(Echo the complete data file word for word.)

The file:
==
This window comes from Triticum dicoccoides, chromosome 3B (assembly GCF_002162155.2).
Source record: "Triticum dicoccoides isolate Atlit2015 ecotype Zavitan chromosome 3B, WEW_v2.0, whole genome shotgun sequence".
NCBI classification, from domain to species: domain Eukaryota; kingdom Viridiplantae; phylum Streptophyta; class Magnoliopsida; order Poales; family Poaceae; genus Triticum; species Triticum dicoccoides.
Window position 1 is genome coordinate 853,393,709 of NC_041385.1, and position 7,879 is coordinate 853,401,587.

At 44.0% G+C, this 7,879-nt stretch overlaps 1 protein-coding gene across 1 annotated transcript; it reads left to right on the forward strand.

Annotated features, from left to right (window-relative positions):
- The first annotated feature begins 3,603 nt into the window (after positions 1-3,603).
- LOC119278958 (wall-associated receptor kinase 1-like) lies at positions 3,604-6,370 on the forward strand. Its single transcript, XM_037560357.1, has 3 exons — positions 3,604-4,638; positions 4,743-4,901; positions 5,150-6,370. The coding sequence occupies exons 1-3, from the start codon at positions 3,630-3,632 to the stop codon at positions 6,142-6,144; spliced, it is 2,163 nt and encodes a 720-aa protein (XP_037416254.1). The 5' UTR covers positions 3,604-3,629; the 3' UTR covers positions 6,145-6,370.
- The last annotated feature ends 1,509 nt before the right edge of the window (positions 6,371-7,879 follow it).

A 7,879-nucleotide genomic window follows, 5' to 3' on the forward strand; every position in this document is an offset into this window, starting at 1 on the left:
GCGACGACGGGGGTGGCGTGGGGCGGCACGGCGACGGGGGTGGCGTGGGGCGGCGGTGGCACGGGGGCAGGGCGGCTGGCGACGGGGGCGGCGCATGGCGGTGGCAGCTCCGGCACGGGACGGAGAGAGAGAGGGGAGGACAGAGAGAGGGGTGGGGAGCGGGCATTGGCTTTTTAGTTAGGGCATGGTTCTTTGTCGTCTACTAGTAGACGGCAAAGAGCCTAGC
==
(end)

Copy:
This window comes from Triticum dicoccoides, chromosome 3B (assembly GCF_002162155.2).
Source record: "Triticum dicoccoides isolate Atlit2015 ecotype Zavitan chromosome 3B, WEW_v2.0, whole genome shotgun sequence".
NCBI classification, from domain to species: domain Eukaryota; kingdom Viridiplantae; phylum Streptophyta; class Magnoliopsida; order Poales; family Poaceae; genus Triticum; species Triticum dicoccoides.
Window position 1 is genome coordinate 853,393,709 of NC_041385.1, and position 7,879 is coordinate 853,401,587.

At 44.0% G+C, this 7,879-nt stretch overlaps 1 protein-coding gene across 1 annotated transcript; it reads left to right on the forward strand.

Annotated features, from left to right (window-relative positions):
- The first annotated feature begins 3,603 nt into the window (after positions 1-3,603).
- LOC119278958 (wall-associated receptor kinase 1-like) lies at positions 3,604-6,370 on the forward strand. Its single transcript, XM_037560357.1, has 3 exons — positions 3,604-4,638; positions 4,743-4,901; positions 5,150-6,370. The coding sequence occupies exons 1-3, from the start codon at positions 3,630-3,632 to the stop codon at positions 6,142-6,144; spliced, it is 2,163 nt and encodes a 720-aa protein (XP_037416254.1). The 5' UTR covers positions 3,604-3,629; the 3' UTR covers positions 6,145-6,370.
- The last annotated feature ends 1,509 nt before the right edge of the window (positions 6,371-7,879 follow it).

A 7,879-nucleotide genomic window follows, 5' to 3' on the forward strand; every position in this document is an offset into this window, starting at 1 on the left:
GCGACGACGGGGGTGGCGTGGGGCGGCACGGCGACGGGGGTGGCGTGGGGCGGCGGTGGCACGGGGGCAGGGCGGCTGGCGACGGGGGCGGCGCATGGCGGTGGCAGCTCCGGCACGGGACGGAGAGAGAGAGGGGAGGACAGAGAGAGGGGTGGGGAGCGGGCATTGGCTTTTTAGTTAGGGCATGGTTCTTTGTCGTCTACTAGTAGACGGCAAAGAGCCTAGC